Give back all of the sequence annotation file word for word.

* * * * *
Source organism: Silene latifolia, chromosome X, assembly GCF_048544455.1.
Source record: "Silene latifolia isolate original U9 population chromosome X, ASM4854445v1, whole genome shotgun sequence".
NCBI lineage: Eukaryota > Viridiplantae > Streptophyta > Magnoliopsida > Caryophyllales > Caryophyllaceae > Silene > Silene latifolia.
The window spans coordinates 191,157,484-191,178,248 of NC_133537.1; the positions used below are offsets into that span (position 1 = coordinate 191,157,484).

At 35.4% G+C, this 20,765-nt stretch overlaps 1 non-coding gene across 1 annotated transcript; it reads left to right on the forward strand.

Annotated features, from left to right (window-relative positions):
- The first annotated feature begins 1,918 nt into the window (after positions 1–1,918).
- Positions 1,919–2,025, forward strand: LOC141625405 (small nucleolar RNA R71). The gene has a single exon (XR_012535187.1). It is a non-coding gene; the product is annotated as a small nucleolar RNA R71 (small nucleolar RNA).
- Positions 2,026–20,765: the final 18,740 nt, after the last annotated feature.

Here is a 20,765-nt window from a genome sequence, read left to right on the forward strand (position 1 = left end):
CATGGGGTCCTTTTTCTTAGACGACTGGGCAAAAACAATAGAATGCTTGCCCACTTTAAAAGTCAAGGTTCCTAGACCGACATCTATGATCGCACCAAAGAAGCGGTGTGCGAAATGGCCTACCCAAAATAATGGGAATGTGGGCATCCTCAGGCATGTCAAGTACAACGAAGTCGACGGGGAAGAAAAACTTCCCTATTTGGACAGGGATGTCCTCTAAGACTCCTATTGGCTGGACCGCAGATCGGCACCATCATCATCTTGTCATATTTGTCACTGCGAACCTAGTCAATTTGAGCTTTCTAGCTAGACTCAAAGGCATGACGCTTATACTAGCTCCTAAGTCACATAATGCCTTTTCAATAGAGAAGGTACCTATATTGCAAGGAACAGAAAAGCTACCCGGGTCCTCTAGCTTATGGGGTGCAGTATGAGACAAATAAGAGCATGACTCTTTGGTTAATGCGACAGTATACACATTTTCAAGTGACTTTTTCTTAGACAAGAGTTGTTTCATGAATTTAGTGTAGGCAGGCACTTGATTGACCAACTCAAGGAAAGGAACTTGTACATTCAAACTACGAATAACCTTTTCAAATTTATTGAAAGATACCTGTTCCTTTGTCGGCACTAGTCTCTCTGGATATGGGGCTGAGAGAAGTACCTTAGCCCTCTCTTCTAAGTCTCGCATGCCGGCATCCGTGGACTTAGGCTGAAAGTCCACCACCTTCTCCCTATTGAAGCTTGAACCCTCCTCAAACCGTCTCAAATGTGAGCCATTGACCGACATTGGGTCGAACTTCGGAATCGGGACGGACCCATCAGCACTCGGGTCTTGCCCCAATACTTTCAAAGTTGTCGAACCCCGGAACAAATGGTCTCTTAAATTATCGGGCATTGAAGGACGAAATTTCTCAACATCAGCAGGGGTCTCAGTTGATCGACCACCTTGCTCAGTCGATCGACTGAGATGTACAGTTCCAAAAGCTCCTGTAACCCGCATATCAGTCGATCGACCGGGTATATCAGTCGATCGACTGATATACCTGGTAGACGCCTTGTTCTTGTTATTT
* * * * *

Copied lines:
Source organism: Silene latifolia, chromosome X, assembly GCF_048544455.1.
Source record: "Silene latifolia isolate original U9 population chromosome X, ASM4854445v1, whole genome shotgun sequence".
NCBI lineage: Eukaryota > Viridiplantae > Streptophyta > Magnoliopsida > Caryophyllales > Caryophyllaceae > Silene > Silene latifolia.
The window spans coordinates 191,157,484-191,178,248 of NC_133537.1; the positions used below are offsets into that span (position 1 = coordinate 191,157,484).

At 35.4% G+C, this 20,765-nt stretch overlaps 1 non-coding gene across 1 annotated transcript; it reads left to right on the forward strand.

Annotated features, from left to right (window-relative positions):
- The first annotated feature begins 1,918 nt into the window (after positions 1–1,918).
- Positions 1,919–2,025, forward strand: LOC141625405 (small nucleolar RNA R71). The gene has a single exon (XR_012535187.1). It is a non-coding gene; the product is annotated as a small nucleolar RNA R71 (small nucleolar RNA).
- Positions 2,026–20,765: the final 18,740 nt, after the last annotated feature.

Here is a 20,765-nt window from a genome sequence, read left to right on the forward strand (position 1 = left end):
CATGGGGTCCTTTTTCTTAGACGACTGGGCAAAAACAATAGAATGCTTGCCCACTTTAAAAGTCAAGGTTCCTAGACCGACATCTATGATCGCACCAAAGAAGCGGTGTGCGAAATGGCCTACCCAAAATAATGGGAATGTGGGCATCCTCAGGCATGTCAAGTACAACGAAGTCGACGGGGAAGAAAAACTTCCCTATTTGGACAGGGATGTCCTCTAAGACTCCTATTGGCTGGACCGCAGATCGGCACCATCATCATCTTGTCATATTTGTCACTGCGAACCTAGTCAATTTGAGCTTTCTAGCTAGACTCAAAGGCATGACGCTTATACTAGCTCCTAAGTCACATAATGCCTTTTCAATAGAGAAGGTACCTATATTGCAAGGAACAGAAAAGCTACCCGGGTCCTCTAGCTTATGGGGTGCAGTATGAGACAAATAAGAGCATGACTCTTTGGTTAATGCGACAGTATACACATTTTCAAGTGACTTTTTCTTAGACAAGAGTTGTTTCATGAATTTAGTGTAGGCAGGCACTTGATTGACCAACTCAAGGAAAGGAACTTGTACATTCAAACTACGAATAACCTTTTCAAATTTATTGAAAGATACCTGTTCCTTTGTCGGCACTAGTCTCTCTGGATATGGGGCTGAGAGAAGTACCTTAGCCCTCTCTTCTAAGTCTCGCATGCCGGCATCCGTGGACTTAGGCTGAAAGTCCACCACCTTCTCCCTATTGAAGCTTGAACCCTCCTCAAACCGTCTCAAATGTGAGCCATTGACCGACATTGGGTCGAACTTCGGAATCGGGACGGACCCATCAGCACTCGGGTCTTGCCCCAATACTTTCAAAGTTGTCGAACCCCGGAACAAATGGTCTCTTAAATTATCGGGCATTGAAGGACGAAATTTCTCAACATCAGCAGGGGTCTCAGTTGATCGACCACCTTGCTCAGTCGATCGACTGAGATGTACAGTTCCAAAAGCTCCTGTAACCCGCATATCAGTCGATCGACCGGGTATATCAGTCGATCGACTGATATACCTGGTAGACGCCTTGTTCTTGTTATTT